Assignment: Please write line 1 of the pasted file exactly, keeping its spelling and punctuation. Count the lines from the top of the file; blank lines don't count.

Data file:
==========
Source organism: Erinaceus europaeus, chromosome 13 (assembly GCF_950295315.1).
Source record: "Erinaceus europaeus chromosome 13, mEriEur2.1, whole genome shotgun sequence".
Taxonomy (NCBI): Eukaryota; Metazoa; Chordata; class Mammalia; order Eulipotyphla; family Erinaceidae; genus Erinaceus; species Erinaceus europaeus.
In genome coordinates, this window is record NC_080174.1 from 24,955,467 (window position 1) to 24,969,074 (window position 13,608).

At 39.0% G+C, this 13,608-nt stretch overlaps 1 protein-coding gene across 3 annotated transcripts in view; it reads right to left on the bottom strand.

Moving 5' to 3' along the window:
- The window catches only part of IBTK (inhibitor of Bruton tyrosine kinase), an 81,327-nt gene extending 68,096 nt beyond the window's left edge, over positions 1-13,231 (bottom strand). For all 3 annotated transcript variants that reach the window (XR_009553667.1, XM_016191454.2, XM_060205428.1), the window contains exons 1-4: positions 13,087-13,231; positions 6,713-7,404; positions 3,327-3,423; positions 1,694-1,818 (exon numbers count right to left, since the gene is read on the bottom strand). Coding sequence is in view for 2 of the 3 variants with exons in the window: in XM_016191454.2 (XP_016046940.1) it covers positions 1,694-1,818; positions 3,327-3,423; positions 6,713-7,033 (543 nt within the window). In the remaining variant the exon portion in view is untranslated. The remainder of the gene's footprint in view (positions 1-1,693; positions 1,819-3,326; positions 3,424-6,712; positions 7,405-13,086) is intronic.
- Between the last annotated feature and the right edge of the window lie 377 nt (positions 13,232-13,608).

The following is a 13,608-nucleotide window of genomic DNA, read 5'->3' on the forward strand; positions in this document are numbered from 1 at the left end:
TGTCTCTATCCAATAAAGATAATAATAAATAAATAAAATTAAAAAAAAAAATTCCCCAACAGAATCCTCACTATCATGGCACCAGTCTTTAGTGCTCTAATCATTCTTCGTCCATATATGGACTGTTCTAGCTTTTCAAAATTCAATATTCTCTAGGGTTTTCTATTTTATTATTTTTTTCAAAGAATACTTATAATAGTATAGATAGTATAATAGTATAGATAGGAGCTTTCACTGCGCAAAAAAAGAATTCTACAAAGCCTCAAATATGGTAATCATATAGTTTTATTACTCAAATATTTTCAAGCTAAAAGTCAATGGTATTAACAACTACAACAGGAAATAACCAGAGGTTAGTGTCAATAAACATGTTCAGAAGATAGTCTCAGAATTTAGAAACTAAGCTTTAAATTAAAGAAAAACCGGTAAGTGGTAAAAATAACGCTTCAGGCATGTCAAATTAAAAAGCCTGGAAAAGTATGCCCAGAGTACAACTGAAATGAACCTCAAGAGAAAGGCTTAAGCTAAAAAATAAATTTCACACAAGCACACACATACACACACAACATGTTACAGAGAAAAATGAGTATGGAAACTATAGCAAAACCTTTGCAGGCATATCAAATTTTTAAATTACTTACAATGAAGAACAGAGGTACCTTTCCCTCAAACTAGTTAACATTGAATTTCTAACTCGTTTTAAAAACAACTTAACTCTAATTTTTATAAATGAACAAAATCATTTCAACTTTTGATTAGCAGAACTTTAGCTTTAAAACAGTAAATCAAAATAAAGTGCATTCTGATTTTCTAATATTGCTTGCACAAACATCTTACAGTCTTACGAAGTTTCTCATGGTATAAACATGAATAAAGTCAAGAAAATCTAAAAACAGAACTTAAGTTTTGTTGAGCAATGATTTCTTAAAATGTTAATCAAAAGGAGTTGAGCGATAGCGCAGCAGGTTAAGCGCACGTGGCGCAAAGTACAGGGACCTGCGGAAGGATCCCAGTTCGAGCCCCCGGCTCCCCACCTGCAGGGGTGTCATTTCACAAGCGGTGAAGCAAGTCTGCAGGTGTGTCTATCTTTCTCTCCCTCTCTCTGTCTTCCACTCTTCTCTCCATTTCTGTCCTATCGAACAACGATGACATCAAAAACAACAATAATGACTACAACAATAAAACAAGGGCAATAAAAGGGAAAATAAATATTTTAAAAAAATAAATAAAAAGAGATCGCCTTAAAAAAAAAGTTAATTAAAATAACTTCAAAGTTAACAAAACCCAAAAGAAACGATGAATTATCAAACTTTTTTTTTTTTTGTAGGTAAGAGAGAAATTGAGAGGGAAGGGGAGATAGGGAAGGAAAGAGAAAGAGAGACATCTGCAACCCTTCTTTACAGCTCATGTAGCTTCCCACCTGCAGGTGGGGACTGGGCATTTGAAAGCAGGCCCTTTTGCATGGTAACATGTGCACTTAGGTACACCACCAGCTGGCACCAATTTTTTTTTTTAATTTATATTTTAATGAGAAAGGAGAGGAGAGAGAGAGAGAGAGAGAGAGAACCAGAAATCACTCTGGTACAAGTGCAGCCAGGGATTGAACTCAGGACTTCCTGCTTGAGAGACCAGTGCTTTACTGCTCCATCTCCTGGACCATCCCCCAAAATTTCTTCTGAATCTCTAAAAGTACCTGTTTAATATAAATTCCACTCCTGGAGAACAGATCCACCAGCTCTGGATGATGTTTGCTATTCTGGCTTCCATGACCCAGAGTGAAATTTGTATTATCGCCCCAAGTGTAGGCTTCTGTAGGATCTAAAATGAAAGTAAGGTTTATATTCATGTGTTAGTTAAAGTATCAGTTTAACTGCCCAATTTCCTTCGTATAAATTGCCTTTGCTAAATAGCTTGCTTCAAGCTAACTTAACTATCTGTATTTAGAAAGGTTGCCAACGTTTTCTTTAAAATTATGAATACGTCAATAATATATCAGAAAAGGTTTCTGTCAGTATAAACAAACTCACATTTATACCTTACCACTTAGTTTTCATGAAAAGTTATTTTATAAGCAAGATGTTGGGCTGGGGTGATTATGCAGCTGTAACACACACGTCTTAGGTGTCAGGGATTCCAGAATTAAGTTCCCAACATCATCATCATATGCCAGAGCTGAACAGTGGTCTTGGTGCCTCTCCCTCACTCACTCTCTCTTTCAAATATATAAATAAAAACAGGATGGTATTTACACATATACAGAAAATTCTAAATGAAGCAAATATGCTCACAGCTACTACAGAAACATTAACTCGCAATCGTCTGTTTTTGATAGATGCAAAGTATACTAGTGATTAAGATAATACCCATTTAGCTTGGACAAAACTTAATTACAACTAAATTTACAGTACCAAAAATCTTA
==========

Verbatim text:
Source organism: Erinaceus europaeus, chromosome 13 (assembly GCF_950295315.1).